Just as this notion of an 'identity' (which we could qualify as the individual existence of an entity) is reductively presumed to work at the microcosmic level of individual designs, so to is it presumed to work at the macrocosmic level of the collective designs of a particular culture. Design history is often posited as being a series of quests and conquests of symbolically defining identity through designed imagery, where formal attributes and traits (of calligraphy, visualization, architectonics, spacing, etc.) are related back to a sense of a culture's holistic identity. It's almost as if the word 'cultural' is a euphemism for 'national' : we talk of Greek sensibility, Japanese sense, African style, Egyptian legacy, Swiss line, and so on, framing cultural artifacts and designed objects within the confines of an already-constructed identity of/for that culture. Such generalizations are useful up to a certain extent (say, in making comparisons) but one must also be prepared to have their use value cave in on your usage of them - or at the very least, one should acknowledge that 'identity' is never fixed and is continually changing, thereby making it unsuitable to use as a solid framework for perceiving the effects of cultural artifacts and symbols.
Things are exacerbated when it comes to calligraphy, lettering and typefaces, especially when attempts are made to define style in terms of European tradition, Oriental perspective and Western bent. Such recourses to articulate the formal qualities of letters (in particular) are ultimately no more than generally synchronous abstractions of how letters exist. It's like inventing another language based on a fulcrum of sameness and difference which replicates the samenesses and differences between letters and their typefaces. I'm not saying, though, that it is impossible to talk about letters. I am questioning some of the approaches to discussing their attributes and effects. I'm also making a few proposals - namely, that concurrent with the cultural history of identity in calligraphy/lettering/typeface is a transcultural history of the same.
This transcultural history (admittedly one that would require much research beyond my proposal here) is based on cultures copying other cultures, and thereby inventing new styles, flavours, impressions, suggestions, distortions and semblances of pre-existing typefaces. Here, the sameness/difference dichotomy is inverted, as the copy is an attempt to be the same, but in the end only succeeds in being different - but this difference is only gained by striving to be the same. The important thing to note here in terms of letter design is that perception and invention are also inverted : the perception of one culture looking at another culture's inventions is ultimately what determines the first culture's new inventions in their attempts to assimilate the second culture's perception. And even more importantly, transcultural drives and flows in inventing, producing and designing symbols and signs acknowledge the acultural properties of formal, abstract squiggles and blotches, because in the act of copying there is an implicit awareness that one can take a culture's symbols as material emptied of its 'identity'. Yes - we're talking of 'ripping off' something, but we're also talking about the perspectives, perceptions and productions which arise from such a process. This process is analogous to the previously discussed notion of not knowing the identity of a design until the design itself starts to take on some graphic form and presence. Both processes of perception and invention ultimately treat the notion of 'identity' as an unknown quantity.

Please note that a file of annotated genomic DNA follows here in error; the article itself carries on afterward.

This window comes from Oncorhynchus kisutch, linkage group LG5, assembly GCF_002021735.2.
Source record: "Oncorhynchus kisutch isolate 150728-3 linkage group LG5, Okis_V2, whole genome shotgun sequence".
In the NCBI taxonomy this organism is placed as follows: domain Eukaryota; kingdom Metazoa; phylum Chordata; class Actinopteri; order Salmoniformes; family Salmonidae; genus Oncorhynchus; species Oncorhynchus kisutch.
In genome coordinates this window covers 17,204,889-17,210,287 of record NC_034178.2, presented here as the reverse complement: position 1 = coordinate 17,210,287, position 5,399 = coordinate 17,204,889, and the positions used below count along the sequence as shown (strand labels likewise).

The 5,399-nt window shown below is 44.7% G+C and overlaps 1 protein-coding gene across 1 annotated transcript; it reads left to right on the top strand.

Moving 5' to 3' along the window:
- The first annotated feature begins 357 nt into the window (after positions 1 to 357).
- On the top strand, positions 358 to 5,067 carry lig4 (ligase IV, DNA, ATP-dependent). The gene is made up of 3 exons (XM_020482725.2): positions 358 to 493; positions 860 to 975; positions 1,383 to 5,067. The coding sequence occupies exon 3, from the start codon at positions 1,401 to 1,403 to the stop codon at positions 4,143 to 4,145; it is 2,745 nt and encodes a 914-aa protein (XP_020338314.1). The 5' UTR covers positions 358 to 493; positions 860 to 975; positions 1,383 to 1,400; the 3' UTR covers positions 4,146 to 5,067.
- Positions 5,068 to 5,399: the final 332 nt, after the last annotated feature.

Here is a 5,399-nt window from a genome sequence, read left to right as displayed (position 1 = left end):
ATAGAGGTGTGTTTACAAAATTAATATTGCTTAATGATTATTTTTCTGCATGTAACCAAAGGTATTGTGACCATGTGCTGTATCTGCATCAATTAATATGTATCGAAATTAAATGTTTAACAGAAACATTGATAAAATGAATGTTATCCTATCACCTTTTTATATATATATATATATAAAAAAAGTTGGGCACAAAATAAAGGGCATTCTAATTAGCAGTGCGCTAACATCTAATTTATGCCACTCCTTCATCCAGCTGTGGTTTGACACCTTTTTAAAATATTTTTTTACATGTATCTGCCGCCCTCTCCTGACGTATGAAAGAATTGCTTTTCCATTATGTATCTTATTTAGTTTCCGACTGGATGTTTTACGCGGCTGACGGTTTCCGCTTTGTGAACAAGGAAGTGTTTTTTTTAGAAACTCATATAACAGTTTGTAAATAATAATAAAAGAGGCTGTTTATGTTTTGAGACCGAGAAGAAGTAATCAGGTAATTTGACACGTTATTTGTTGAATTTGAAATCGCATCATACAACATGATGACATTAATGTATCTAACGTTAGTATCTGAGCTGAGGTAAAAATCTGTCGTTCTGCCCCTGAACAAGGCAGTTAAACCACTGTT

I'll make this more concrete and use a readily available example of transcultural design production in the graphic arts : Japan and America. At the start of the eighties, modern graphic design was besieged by what was generally referred to as Japanese style. Walk into any design school or ad agency and they were very likely to have Seibu or Wave department store posters up on a wall somewhere, almost as a sign of what they could strive for. The basic Western perspective on modern Japanese high-style design was that there was some inherent Eastern sensibility in their sense of space and place in terms of orienting forms within a frame, resulting in a sensibility quite alien to the established Western design sense based on symmetry, balance and equality. Fair enough, superficially. But most Westerners would remain ignorant to the fact that this particular Eastern sensibility was the result of postwar Japan mimicking, appropriating, styling and copying American graphic design from the fifties and the sixties. This 'sensibility' is in fact the result of a certain perception of designs which were created with a totally different perception. A cultural clash of sorts is thus sited, but it is also covered over in the finished design - just as all conflicts and harmonies are cancelled into one another in most finished design work, that being the very aim of 'finishing'.